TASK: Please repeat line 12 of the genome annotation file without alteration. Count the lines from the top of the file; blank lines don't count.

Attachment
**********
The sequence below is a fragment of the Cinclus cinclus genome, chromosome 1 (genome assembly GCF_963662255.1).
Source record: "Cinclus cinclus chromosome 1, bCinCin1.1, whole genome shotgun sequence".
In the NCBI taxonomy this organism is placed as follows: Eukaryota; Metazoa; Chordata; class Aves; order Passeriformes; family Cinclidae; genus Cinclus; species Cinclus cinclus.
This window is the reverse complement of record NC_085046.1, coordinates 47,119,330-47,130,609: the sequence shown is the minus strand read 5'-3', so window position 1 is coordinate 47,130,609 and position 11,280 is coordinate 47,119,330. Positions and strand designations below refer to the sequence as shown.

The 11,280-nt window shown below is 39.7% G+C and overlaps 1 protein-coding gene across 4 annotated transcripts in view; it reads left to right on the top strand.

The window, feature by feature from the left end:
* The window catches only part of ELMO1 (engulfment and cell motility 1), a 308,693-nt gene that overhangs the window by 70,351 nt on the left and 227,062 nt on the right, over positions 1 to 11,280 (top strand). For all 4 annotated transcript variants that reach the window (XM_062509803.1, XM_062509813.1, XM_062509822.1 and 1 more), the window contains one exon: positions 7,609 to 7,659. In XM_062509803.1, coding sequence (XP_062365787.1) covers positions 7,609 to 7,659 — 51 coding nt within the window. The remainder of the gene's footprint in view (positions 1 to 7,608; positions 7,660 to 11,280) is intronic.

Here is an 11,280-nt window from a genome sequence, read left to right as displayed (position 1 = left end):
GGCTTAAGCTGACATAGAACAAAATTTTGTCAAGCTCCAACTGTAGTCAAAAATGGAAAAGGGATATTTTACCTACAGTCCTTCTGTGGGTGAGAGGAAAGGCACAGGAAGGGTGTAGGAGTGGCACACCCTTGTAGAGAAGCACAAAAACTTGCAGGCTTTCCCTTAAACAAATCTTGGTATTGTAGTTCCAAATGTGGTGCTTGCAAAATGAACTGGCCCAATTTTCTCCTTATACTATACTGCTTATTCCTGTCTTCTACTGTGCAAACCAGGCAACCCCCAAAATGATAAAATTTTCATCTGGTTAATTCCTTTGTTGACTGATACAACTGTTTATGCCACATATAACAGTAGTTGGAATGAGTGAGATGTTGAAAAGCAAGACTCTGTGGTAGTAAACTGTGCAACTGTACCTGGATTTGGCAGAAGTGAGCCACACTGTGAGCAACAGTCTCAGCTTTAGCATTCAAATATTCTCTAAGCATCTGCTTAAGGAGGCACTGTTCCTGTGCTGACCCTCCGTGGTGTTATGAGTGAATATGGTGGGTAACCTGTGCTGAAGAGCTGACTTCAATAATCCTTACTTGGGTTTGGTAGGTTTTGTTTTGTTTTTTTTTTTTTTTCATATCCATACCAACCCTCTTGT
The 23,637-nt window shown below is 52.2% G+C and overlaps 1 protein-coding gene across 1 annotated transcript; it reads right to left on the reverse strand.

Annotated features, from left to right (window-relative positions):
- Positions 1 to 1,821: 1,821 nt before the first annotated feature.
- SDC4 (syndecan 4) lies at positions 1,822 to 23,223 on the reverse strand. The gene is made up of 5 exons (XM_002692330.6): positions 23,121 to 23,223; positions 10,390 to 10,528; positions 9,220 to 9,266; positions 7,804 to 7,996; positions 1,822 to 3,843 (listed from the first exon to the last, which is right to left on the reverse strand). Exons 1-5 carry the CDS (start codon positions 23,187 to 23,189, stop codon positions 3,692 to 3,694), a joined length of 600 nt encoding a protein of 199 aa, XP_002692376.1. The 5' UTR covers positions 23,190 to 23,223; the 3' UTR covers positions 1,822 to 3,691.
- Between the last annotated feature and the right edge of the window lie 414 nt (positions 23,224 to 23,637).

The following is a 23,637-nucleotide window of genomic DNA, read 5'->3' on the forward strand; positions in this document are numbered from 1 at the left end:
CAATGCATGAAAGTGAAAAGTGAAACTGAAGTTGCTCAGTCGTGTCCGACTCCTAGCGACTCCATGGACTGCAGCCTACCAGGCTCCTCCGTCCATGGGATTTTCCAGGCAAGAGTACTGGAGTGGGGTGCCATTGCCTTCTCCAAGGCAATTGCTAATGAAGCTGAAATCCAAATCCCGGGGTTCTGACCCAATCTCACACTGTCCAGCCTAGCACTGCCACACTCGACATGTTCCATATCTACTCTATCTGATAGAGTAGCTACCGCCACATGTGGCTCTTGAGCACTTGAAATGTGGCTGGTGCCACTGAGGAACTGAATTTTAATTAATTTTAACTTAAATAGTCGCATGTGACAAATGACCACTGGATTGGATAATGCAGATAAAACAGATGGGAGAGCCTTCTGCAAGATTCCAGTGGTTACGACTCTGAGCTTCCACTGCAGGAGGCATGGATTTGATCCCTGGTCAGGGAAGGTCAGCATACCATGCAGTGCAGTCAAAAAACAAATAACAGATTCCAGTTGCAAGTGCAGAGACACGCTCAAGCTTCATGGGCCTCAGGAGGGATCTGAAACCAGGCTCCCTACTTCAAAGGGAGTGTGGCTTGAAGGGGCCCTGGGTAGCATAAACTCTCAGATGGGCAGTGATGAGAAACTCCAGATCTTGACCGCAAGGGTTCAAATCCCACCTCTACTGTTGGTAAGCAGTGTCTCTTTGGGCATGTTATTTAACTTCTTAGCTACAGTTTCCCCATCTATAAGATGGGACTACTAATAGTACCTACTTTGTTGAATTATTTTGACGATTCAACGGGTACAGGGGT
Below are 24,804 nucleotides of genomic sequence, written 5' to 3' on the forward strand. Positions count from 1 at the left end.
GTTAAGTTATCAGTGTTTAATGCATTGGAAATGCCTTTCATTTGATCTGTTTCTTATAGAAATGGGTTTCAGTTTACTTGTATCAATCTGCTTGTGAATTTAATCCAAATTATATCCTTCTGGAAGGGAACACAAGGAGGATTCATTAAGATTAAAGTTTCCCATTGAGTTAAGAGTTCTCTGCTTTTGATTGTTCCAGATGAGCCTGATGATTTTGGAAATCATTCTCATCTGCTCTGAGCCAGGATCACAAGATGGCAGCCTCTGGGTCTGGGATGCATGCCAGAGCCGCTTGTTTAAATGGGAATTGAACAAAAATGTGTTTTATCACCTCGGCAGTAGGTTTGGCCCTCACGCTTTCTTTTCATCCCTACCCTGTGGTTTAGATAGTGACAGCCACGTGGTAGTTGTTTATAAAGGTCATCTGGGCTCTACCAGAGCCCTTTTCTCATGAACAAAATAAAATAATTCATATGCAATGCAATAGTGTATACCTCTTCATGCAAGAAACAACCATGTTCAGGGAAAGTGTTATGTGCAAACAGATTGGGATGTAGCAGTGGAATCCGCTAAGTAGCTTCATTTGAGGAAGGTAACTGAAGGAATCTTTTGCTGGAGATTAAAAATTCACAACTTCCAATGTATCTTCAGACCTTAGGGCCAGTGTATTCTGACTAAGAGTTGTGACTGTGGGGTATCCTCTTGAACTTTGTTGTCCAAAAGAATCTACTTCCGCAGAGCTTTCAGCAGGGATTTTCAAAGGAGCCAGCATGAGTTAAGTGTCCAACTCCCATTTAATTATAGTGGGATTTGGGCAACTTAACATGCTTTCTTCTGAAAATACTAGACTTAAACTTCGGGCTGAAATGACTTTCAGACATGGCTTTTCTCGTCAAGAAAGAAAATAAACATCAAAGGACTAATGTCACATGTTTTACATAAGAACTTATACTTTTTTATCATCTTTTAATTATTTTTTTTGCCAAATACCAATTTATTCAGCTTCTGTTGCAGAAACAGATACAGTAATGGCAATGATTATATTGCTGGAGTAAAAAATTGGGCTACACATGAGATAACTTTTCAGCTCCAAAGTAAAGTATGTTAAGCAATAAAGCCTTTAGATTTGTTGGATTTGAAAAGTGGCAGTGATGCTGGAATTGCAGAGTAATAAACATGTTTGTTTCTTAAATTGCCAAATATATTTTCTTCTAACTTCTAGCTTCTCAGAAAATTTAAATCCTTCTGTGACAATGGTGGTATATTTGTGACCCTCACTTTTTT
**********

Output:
- Positions 1 to 1,821: 1,821 nt before the first annotated feature.